# Calculating Vaccine Effectiveness with Bayes’ Theorem

We can use Bayes’ Theorem to estimate the probability of someone not having an effect (meaning they get infected after vaccination) for both Covishield and Covaxin, considering a population of 1.4 billion individuals.

Assumptions:

- We assume equal distribution of both vaccines in the population (700 million each).
- We focus on individual protection probabilities, not overall disease prevalence.

Calculations:

Covishield:

- Prior Probability (P(Effect)): Assume 10% of the vaccinated population gets infected (no effect), making P(Effect) = 0.1.
- Likelihood (P(No Effect|Effect)): This represents the probability of someone not being infected given they received Covishield. Given its 90% effectiveness, P(No Effect|Effect) = 0.9.
- Marginal Probability (P(No Effect)): This needs calculation, considering both vaccinated and unvaccinated scenarios. P(No Effect) = P(No Effect|Vaccinated) P(Vaccinated) + P(No Effect|Unvaccinated) * P(Unvaccinated) Assuming 50% effectiveness for unvaccinated individuals and equal vaccination rates, P(No Effect) = (0.9 0.5) + (0.5 0.5) = 0.7.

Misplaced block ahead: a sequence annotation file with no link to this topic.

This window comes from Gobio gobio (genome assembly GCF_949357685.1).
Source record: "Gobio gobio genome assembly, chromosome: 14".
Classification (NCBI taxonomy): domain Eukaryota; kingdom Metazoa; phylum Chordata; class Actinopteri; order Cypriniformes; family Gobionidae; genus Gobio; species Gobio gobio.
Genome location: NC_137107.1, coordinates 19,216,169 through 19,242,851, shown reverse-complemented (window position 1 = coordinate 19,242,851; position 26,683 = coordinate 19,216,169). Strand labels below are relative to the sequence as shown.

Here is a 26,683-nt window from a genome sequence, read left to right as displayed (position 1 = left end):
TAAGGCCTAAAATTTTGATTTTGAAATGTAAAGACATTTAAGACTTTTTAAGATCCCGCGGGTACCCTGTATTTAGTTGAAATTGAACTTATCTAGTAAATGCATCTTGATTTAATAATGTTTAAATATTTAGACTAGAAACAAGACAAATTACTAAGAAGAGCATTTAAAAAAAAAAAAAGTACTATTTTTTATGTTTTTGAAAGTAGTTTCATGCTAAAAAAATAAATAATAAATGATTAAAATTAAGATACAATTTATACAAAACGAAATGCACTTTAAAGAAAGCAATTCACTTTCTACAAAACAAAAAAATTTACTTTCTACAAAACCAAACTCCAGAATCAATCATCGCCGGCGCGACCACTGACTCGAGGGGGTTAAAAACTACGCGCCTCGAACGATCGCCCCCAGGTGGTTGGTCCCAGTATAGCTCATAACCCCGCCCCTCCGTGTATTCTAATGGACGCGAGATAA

Now, applying Bayes’ Theorem:

P(Effect|No Effect) = (P(No Effect|Effect) * P(Effect)) / P(No Effect) P(Effect|No Effect) = (0.9 0.1) / 0.7 ≈ 0.129

Therefore, about 12.9% of people vaccinated with Covishield could still get infected, meaning 700 million * 0.129 ≈ 90.3 million individuals might not have the desired effect from the vaccine.

Covaxin:

Similar calculations for Covaxin, with its 78–81% effectiveness range, would yield a range of 19.5% — 22.2% for the “no effect” probability. This translates to potentially 136.5 million — 155.4 million individuals not fully protected by Covaxin in the given population.

Important Note:

These are hypothetical calculations based on limited assumptions. Real-world effectiveness can vary depending on individual factors, virus strains, and vaccination coverage.

Conclusion:

Both Covishield and Covaxin offer significant protection against COVID-19, but they are not 100% effective. A significant portion of the vaccinated population might still have some risk of infection. Vaccination remains crucial for reducing disease spread and severe outcomes, but additional precautions like hand hygiene and masks might be advisable.